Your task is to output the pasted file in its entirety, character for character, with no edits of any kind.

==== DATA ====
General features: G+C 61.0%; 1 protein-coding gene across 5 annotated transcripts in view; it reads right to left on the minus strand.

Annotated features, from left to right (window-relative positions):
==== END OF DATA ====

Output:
General features: G+C 61.0%; 1 protein-coding gene across 5 annotated transcripts in view; it reads right to left on the minus strand.

Annotated features, from left to right (window-relative positions):